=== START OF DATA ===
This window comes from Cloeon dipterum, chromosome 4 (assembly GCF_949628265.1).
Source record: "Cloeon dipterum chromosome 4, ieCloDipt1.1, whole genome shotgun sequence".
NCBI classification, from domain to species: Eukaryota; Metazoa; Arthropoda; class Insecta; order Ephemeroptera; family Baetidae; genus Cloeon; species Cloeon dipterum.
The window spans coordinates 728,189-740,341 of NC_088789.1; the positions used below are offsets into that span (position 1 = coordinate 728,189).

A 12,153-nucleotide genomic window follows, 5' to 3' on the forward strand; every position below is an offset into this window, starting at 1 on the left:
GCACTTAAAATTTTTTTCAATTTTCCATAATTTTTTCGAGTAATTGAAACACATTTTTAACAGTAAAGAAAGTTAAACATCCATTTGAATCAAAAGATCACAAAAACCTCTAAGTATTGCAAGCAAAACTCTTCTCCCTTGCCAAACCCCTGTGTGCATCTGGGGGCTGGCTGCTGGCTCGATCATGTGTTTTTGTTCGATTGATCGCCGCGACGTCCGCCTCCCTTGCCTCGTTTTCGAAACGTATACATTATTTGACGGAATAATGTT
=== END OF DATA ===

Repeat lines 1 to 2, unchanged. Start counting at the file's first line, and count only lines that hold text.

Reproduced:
This window comes from Cloeon dipterum, chromosome 4 (assembly GCF_949628265.1).
Source record: "Cloeon dipterum chromosome 4, ieCloDipt1.1, whole genome shotgun sequence".